So, while Landsat has built up a long history and provides data globally for many applications, Sentinel is going to massively cover the planet regularly every six days. The combination of both will prove to be an extremely good application. In fact, I am working very closely with NASA and USGS in cross-calibrating Sentinel 2 data with Landsat data so that users can use either of them, whichever satellite just happens to fly over.
All of ESA’s data is freely available. Where is your business case in it?
ESA is a public entity and the activities are funded by governments, which is the taxpayers’ money. Our job is to develop new technologies and satellites. In case of Copernicus, we do it together with the European Union through public funding.
The goal is not to make money by selling data. Since we are not a commercial company, we do not need to create income. Our aim is to provide a data source which people can use in order to create more businesses afterwards.
This will also ensure that various ministers and politicians will find this system useful and give us money for continuation and development of new capacities.
However, there is a lot of economic value or economic benefit that can be derived from use of satellite data. For example, investment in Copernicus is multiplied by a factor of between 10 and 20 in terms of feedback or return to the European economy. Therefore, I think it is a good investment.
ESA is known for its engagement with start-ups and incubation. Have you done any kind of research or study into data given versus jobs created?
NewSpace, as the name suggests, is a new phenomena. At the moment it has a very diverse landscape and ecosystem. It is difficult to see how this develops and what are the potential advantages and disadvantages. Hence it is difficult to predict its future right now.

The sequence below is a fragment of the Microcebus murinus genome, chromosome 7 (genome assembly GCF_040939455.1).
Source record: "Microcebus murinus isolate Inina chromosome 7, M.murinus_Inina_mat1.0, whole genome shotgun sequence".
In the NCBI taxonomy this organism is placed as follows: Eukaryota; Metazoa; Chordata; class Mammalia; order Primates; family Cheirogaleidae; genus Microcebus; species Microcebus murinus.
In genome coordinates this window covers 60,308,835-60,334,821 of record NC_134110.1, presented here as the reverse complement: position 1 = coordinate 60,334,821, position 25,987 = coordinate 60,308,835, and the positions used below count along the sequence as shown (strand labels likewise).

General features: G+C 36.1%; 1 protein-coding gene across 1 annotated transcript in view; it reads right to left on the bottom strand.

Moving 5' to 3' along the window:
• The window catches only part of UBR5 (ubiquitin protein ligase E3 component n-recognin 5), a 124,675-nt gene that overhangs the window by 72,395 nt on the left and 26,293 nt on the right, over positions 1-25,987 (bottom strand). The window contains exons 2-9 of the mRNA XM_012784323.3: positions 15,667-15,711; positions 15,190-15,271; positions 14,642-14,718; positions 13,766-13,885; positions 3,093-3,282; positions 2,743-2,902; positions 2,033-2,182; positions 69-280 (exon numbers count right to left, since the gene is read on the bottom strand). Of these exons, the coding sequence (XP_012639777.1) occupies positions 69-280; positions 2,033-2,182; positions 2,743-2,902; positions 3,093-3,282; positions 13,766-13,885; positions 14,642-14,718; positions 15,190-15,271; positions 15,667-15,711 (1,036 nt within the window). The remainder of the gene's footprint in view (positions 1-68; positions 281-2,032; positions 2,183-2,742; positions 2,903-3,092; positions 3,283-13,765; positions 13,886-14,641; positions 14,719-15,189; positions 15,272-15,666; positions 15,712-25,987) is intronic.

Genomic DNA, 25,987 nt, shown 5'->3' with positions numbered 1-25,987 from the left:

However, what is certain is that it is a strong emerging domain and major IT companies outside the space domain. For instance, SAP and Amazon are engaging themselves by investing their own private money into getting access to Sentinel data and creating information out of it. Therefore this is not a space agency finding other space partners. I think it is the best proof that the concept is interesting from a commercial point of view.
The NewSpace sector has already developed in the US, while it is still developing in Europe. What are the lessons that EU needs to take from US on this?
The US progressed very fast in the NewSpace domain, and this was triggered by the companies in the Silicon Valley. There are two factors—one is speed and another is access to money, which is characterizing these NewSpace companies in Silicon Valley.
On our part, I want to give European companies a chance to develop themselves in the NewSpace domain. As one of the initiatives towards this, I have established a laboratory where new companies can try out innovation and disruptive activities.
However, we also don’t want to disturb the commercial market too much, but rather support them within our mandate and capabilities. We certainly want to put programs on their feet to help these NewSpace companies to grow in Europe.
There is an ongoing tension between the UK and the European Union over Galileo following Brexit. Does this also impact ESA’s earth observation program?
Firstly, even after Brexit the UK remains a member of ESA. Second, there is a small difference between Copernicus and Galileo. In Copernicus, the space component is co-funded by ESA member states (including UK) and European Union, while in Galileo the majority funding came from the European Union. Therefore, UK as an important member will hopefully continue to support Copernicus in the ESA context.
We hope that UK is joining the EU part of the Copernicus program and therefore continues to fund or co-fund the Copernicus program also through the Brussels’ element. If that does not happen then we have contingencies which we are already have been discussing.
However, I think a big issue is also the security aspect in Galileo, which complicates the discussions. In Copernicus you do not have security issues because it is not considered a security restricted program. Therefore, the issue of the UK participation is an issue of industrial procurement and industrial participation. I am confident that we can find a good solution on this.